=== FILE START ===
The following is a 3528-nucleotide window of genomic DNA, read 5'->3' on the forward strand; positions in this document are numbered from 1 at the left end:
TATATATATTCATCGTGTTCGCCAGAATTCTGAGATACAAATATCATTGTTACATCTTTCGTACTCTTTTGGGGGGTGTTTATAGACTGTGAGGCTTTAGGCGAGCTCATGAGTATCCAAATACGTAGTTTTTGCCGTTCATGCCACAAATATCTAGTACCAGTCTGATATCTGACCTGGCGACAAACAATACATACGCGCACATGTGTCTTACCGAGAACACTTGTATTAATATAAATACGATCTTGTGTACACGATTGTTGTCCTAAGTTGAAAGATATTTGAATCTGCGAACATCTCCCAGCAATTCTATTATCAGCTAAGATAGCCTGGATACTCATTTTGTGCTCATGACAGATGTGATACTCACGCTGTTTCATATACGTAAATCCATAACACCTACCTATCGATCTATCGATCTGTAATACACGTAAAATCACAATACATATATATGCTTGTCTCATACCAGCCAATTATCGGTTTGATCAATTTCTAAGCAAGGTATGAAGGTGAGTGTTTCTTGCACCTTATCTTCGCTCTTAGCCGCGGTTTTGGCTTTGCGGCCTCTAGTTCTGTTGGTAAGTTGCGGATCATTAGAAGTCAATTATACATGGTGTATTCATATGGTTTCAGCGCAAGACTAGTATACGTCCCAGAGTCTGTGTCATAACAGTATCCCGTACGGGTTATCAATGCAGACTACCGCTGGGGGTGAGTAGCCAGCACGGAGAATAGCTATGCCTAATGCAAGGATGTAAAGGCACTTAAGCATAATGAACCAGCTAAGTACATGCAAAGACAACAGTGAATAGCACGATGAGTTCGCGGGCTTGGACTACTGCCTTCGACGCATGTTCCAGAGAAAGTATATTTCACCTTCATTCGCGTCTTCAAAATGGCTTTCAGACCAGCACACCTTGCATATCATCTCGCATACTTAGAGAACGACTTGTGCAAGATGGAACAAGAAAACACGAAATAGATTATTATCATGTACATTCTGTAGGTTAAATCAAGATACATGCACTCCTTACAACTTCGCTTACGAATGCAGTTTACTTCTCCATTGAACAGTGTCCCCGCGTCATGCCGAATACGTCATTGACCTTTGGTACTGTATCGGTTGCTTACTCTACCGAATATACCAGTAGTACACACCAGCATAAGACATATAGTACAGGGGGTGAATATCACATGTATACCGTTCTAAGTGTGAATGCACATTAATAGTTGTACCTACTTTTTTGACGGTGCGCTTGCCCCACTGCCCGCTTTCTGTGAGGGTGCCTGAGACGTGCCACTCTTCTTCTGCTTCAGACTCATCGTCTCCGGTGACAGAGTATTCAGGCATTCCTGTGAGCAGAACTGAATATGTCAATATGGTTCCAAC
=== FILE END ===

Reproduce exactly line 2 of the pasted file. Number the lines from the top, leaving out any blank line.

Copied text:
TATATATATTCATCGTGTTCGCCAGAATTCTGAGATACAAATATCATTGTTACATCTTTCGTACTCTTTTGGGGGGTGTTTATAGACTGTGAGGCTTTAGGCGAGCTCATGAGTATCCAAATACGTAGTTTTTGCCGTTCATGCCACAAATATCTAGTACCAGTCTGATATCTGACCTGGCGACAAACAATACATACGCGCACATGTGTCTTACCGAGAACACTTGTATTAATATAAATACGATCTTGTGTACACGATTGTTGTCCTAAGTTGAAAGATATTTGAATCTGCGAACATCTCCCAGCAATTCTATTATCAGCTAAGATAGCCTGGATACTCATTTTGTGCTCATGACAGATGTGATACTCACGCTGTTTCATATACGTAAATCCATAACACCTACCTATCGATCTATCGATCTGTAATACACGTAAAATCACAATACATATATATGCTTGTCTCATACCAGCCAATTATCGGTTTGATCAATTTCTAAGCAAGGTATGAAGGTGAGTGTTTCTTGCACCTTATCTTCGCTCTTAGCCGCGGTTTTGGCTTTGCGGCCTCTAGTTCTGTTGGTAAGTTGCGGATCATTAGAAGTCAATTATACATGGTGTATTCATATGGTTTCAGCGCAAGACTAGTATACGTCCCAGAGTCTGTGTCATAACAGTATCCCGTACGGGTTATCAATGCAGACTACCGCTGGGGGTGAGTAGCCAGCACGGAGAATAGCTATGCCTAATGCAAGGATGTAAAGGCACTTAAGCATAATGAACCAGCTAAGTACATGCAAAGACAACAGTGAATAGCACGATGAGTTCGCGGGCTTGGACTACTGCCTTCGACGCATGTTCCAGAGAAAGTATATTTCACCTTCATTCGCGTCTTCAAAATGGCTTTCAGACCAGCACACCTTGCATATCATCTCGCATACTTAGAGAACGACTTGTGCAAGATGGAACAAGAAAACACGAAATAGATTATTATCATGTACATTCTGTAGGTTAAATCAAGATACATGCACTCCTTACAACTTCGCTTACGAATGCAGTTTACTTCTCCATTGAACAGTGTCCCCGCGTCATGCCGAATACGTCATTGACCTTTGGTACTGTATCGGTTGCTTACTCTACCGAATATACCAGTAGTACACACCAGCATAAGACATATAGTACAGGGGGTGAATATCACATGTATACCGTTCTAAGTGTGAATGCACATTAATAGTTGTACCTACTTTTTTGACGGTGCGCTTGCCCCACTGCCCGCTTTCTGTGAGGGTGCCTGAGACGTGCCACTCTTCTTCTGCTTCAGACTCATCGTCTCCGGTGACAGAGTATTCAGGCATTCCTGTGAGCAGAACTGAATATGTCAATATGGTTCCAAC